Yoketian verbs also get possessive prefixes: inalienable for agreement with subject and alienable with object. Atuphoʼol is 'I love you' and Ilsaphoʼol (metathesis from is-la-phoʼol) is 'You love me'. Reflexive forms are expressed by the infix -nī- and reciprocal by -nuk-: hinītho is 'we see ourselves' and hinuktho is 'we see one another'.
There is also a system of suffixes, used to express tense:
- Present -Ø
- Past -the (assimilated to a preceding nasal or oral stop: łac+the -> łacche)
- Future -(h)īk
- Conditional –pho
Yoketian has also a rather complicated system of aspects:
- Imperfective -Ø
- Perfective –un
- Progressive -ceʼ (assimilated to a preceding sibilant: hus+ceʼ -> husseʼ)
- Durative -muł
- Iterative –co
- Inchoative –ka
- Finitative -tēke
Negation is expressed by -pu:
- ekme 'speak' -> ekmepu 'not to speak'
Imperative is formed by adding stressed -ē (or -hē after a vowel) to a verbal root.
Passive is formed by the prefix os-: oswiraw 'to be sacrificed'.
Any grammatical morphemes which are not necessary at the moment can be omitted:
- Nolikwe hīna wirawcasaw ciptelthe 'A Nolikan saved the child from sacrifice'
The verb could have been eneciptelthe, but the personal prefixes are not used because they are obvious.
The verb "to be" and personal pronounsEdit
The verb "to be" has special forms for each person:
- 1st singular ma
- 1st exclusive woʼ
- 1st inclusive kek
- 2nd singular šū
- 2nd singular honorific aššu
- 2nd plural kol
- 2nd plural honorific akkol
- 3rd he
- 3rd honorific inni
Personal pronouns are formed by adding -(i)n or -(i)m in case of 3rd person honorific. They however are used only in datives and as emphatic forms, because person is normally expressed using prefixes.
Inanimate objects are referred to using deictics, never using the pronouns described above.
Unlike English, which has only "this" and "that", Yoketian has a four-way distinction:
- chē - for things close to the speaker
- hot - for things close to the listener
- ali - for things between the speaker and listener
- šim - for remote things
To indicate time, one can choose between three deictics:
- kas - now
- kharwi - then (in the past)
- ūche - then (in the future)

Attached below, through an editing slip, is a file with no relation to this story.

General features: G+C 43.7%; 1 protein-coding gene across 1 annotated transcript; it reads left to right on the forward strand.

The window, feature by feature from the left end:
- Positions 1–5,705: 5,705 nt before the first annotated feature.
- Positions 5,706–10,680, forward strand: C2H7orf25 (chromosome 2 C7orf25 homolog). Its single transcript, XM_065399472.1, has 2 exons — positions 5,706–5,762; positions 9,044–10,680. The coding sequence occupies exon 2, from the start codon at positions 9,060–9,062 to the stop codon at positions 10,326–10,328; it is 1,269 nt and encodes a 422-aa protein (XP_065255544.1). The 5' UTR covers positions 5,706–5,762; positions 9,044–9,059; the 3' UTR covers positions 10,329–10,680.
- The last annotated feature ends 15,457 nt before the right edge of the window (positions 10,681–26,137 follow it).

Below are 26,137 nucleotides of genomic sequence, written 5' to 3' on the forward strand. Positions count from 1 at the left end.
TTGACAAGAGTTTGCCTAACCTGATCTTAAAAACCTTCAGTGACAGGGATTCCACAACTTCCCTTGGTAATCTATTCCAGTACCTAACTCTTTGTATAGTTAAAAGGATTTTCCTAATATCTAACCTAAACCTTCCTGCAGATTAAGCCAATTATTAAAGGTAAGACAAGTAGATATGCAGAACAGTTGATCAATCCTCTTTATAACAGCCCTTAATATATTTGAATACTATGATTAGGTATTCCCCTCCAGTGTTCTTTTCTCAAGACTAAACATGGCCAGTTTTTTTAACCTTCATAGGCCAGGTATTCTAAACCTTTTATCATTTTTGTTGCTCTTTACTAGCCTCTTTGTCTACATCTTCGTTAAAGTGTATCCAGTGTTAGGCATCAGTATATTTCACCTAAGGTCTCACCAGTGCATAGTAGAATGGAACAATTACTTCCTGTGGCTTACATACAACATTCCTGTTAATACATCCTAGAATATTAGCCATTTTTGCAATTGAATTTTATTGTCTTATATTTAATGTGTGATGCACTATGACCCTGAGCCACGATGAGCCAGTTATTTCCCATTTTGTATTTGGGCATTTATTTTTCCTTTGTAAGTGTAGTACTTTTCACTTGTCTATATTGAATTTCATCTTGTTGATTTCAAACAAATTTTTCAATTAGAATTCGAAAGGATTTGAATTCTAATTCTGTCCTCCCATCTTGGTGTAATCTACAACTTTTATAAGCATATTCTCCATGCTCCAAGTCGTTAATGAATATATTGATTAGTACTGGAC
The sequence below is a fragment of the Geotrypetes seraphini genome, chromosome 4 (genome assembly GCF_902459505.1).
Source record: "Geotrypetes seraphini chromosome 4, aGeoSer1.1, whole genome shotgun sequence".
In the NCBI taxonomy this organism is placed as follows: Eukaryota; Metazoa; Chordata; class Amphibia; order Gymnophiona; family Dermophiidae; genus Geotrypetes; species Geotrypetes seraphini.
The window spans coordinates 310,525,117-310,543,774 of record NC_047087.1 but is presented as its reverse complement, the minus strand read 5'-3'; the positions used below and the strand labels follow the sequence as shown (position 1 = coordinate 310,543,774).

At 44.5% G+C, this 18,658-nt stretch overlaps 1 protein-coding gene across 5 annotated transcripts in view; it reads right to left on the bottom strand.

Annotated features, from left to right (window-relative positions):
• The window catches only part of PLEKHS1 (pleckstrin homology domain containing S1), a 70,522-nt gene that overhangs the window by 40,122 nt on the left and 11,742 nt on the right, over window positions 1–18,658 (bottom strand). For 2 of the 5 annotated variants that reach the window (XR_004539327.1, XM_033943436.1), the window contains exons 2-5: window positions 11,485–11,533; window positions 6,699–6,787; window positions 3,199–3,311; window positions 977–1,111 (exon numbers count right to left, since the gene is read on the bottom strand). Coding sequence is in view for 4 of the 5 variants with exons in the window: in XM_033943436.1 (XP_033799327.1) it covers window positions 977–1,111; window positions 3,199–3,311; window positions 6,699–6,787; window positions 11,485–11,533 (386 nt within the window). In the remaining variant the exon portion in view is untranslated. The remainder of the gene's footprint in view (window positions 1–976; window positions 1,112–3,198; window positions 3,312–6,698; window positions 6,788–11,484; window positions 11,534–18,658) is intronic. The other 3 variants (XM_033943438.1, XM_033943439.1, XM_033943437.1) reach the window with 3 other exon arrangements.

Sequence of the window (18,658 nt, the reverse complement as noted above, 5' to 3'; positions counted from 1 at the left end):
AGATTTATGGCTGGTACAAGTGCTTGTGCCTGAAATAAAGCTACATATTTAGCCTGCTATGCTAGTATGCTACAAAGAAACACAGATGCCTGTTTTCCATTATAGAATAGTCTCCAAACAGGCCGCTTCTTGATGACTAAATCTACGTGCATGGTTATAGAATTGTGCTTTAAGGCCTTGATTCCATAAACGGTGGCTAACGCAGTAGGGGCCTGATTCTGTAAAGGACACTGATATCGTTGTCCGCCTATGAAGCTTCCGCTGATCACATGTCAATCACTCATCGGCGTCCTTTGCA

Yoketian is SOV and consistently head-final.
Double negation is obligatory. To say "I have no money", one must negate both the noun and the verb: sey nīmo acampu.
There is no word for "and"; the words are just juxtaposed, as in lāt łār 'a boy and a girl.
There is a special ending for subordination, -kak:
- Lāt āmara kelthekak oritthe 'a boy heard that the cow was stolen'.
The same ending is used before a modal verb:
- Arelphakak anecīpo 'I want to sing', where anecīpo means "I want it'.
Spatial relations are often denoted by names of body parts: puken electin 'above the mountains', literally 'in the mountains' heads'.
Boy names in Yoket were usually wishes of prosperity (Wēsipuk 'Mountain of Sugar') or, in case of nobles, political power (Kepwi-Thenowe 'Proud Commander'). Girl names are typically names of flowers (Olocha 'Lily') or birds (Khōyun 'Oriole'). Referring to adults, it was more common to use nicknames, referring to the persons actions, rather than names given by parents.
As most roots are verbal, there are several nominalizers:
- -we for men:
- hokmen 'stupid' → hokmenwe 'fool'
- Yōket → Yōketwe 'a Yoketian man'
- -ki for women
- łac 'to teach' → łacki 'female teacher'
- ōthep 'king' → ōthepki 'queen'
- Yōket → Yōketki 'a Yoketian woman'
- -ca for instances of an action:
- wiraw 'to pay' → wirawca 'payment', 'sacrifice' (understood payment to the gods)
- -tu for ways of action:
- Noliktu 'the Nolikan language'
- hīn 'child' → hīnetu 'childish behavior'
- -yer for abstract nouns:
- saʼap 'just' → saʼapter 'justice' (p+y -> pt)
- -ket 'place' for places:
- łac 'to teach' → łacket 'school'
- -poc 'thing' for tools:
- sayphe 'to kill' → sayphepoc 'weapon'
- -ul for adjectives:
- kham 'to do magic' → khamul 'magical'
- wēsi 'sugar cane' → wēsul 'sweet'
- -(e)rpi for opponents
- etha 'cold' → etharpi 'coat'
- ōthep 'king' → ōtheperpi 'rebel'